One Year Later: The Impact of the Pandemic on Small Business Digital Transformation

February 24, 2021
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The pandemic is very likely the biggest challenge that many small business owners have ever faced, fundamentally changing the way nearly every type of business runs on a day-to-day basis. Now, a year after the onset of the crisis, new business dynamics have come into stark relief – and although plenty of challenges persist, there’s also opportunity for small businesses. Faced with unprecedented adversity, small business owners across the country pivoted fast, shifting digital transformation into high gear and reimagining nearly every type of business process to meet a set of new requirements.

In short, small businesses have been rethinking everything. According to a survey conducted by Comcast Business, 46% said they’ve changed how they do business, 50% have changed how they interact with customers, and 45% have changed how they collaborate and communicate. As a result, an incredible 87% say they feel more prepared than ever for what the future holds in store.

The ways in which small businesses pivoted in the last year can tell us a lot: not only about the progress that’s already been made, but what it means to be digitally enabled going forward.

Security

60%

of small businesses will switch from reactive to proactive cybersecurity policies and approaches by 2024.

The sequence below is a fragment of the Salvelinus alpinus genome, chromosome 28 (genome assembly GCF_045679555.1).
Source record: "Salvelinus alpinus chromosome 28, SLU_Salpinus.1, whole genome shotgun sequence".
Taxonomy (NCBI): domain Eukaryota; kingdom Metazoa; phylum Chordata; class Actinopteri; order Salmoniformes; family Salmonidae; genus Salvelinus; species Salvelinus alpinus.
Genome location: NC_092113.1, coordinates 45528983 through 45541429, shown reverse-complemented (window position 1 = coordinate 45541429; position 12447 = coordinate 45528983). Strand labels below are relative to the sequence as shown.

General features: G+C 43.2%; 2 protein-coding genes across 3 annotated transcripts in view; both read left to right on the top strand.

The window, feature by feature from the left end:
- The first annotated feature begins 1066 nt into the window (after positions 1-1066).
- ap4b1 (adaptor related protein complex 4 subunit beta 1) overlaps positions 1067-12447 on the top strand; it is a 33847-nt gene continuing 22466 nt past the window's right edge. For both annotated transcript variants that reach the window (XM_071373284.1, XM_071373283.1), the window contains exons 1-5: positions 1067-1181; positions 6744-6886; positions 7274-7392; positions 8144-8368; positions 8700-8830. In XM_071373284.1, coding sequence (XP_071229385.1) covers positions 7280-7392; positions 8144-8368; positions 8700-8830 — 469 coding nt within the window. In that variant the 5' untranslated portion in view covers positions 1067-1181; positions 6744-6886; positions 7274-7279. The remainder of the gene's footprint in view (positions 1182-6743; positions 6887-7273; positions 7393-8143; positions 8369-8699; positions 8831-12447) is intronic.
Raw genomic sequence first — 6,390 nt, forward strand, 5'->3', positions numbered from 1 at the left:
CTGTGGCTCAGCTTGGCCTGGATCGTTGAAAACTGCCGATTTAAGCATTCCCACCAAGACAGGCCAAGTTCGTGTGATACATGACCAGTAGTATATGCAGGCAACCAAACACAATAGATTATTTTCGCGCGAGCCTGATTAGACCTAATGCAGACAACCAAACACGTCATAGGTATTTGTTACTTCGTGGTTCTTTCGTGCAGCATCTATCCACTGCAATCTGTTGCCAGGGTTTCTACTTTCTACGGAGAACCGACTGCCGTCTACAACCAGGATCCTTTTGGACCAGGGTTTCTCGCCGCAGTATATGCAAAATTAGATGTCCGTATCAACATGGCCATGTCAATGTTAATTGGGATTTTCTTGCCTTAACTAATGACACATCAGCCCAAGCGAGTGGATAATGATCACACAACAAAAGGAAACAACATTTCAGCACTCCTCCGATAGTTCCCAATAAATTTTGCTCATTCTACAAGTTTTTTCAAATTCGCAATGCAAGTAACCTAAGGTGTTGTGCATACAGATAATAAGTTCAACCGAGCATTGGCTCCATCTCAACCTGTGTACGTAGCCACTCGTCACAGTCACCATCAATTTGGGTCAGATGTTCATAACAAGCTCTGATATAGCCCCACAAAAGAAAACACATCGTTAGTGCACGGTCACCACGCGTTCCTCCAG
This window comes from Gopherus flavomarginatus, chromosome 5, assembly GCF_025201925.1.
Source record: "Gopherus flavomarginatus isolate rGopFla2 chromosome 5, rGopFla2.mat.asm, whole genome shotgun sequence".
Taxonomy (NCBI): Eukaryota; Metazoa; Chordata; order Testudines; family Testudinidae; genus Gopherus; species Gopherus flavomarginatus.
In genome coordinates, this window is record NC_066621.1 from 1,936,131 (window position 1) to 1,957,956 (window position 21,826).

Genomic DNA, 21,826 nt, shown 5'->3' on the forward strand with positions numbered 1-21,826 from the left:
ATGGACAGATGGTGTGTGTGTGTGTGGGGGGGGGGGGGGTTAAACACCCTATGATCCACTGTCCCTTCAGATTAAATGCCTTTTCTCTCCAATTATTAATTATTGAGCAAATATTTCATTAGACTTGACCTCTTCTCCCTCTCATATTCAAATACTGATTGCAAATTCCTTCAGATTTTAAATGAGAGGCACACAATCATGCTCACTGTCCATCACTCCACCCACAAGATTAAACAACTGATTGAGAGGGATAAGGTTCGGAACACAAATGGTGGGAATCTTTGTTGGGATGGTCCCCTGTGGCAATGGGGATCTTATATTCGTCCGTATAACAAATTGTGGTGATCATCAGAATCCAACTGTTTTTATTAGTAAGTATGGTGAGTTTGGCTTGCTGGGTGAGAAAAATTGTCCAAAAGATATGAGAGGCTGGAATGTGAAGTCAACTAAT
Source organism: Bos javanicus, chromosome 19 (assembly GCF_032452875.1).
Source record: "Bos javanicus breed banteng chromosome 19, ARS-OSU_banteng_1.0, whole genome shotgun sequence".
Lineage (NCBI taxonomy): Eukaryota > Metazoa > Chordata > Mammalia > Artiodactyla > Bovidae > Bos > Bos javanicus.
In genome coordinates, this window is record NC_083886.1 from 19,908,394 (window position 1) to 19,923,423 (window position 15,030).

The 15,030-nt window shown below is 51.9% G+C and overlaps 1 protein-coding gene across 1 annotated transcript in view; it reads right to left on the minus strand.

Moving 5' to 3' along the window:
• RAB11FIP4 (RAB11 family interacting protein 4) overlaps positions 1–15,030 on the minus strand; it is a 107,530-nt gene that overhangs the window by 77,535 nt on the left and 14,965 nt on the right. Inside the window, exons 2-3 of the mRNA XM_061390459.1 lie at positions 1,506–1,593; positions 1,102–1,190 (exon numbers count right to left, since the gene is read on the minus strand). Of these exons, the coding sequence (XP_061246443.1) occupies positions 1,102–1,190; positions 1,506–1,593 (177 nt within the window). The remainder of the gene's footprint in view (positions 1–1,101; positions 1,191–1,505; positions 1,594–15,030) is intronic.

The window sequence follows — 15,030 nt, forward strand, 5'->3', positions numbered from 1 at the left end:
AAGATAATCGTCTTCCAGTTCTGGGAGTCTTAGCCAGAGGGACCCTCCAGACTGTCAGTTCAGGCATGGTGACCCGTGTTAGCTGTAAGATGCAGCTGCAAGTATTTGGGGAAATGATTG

Source: IDC

The widespread pivot to remote work opened up new security vulnerabilities, and the addition of new tools across all corners of the business created a host of new security considerations.

Among the highest priorities for IT investment among small businesses during the pandemic, according to Independence Research’s Small Business Internet Survey Analysis, were security tools, with 48% of small businesses with 25 or more employees investing in new security solutions. Among businesses with 25 or fewer employees, that rate of investment dropped to 20%, showing that security gaps still exist for many of the smallest businesses, even a year later.

IDC reported that Internet security was the strategic investment that most small business owners listed as their highest priority. 38% of small business owners said they plan to invest further in security tools and solutions in the next year.

Remote work

30%

Amount of workforce small business owners expect to remain remote after the pandemic ends.

Source: IDC

While small businesses reported that 22% of their workforce was remote before the pandemic, the rate of remote work more than doubled once the pandemic hit, according to Independence Research. Small businesses now report that 59% of their workforce is remote. After the pandemic, we’ll see a return to in-person work, but things aren’t expected to snap back to pre-pandemic levels.

According to Independence Research, videoconferencing and collaboration tools were the IT purchases that most small businesses reported making as a result of the pandemic. In fact, 60% of small businesses with 25 or more employees said they made or are planning to make new investments there as a result of the pandemic. Videoconferencing has also ushered in another new need: symmetric bandwidth. 52% of all small businesses said they were interested in broadband speed that uploads as fast as it downloads.

Ecommerce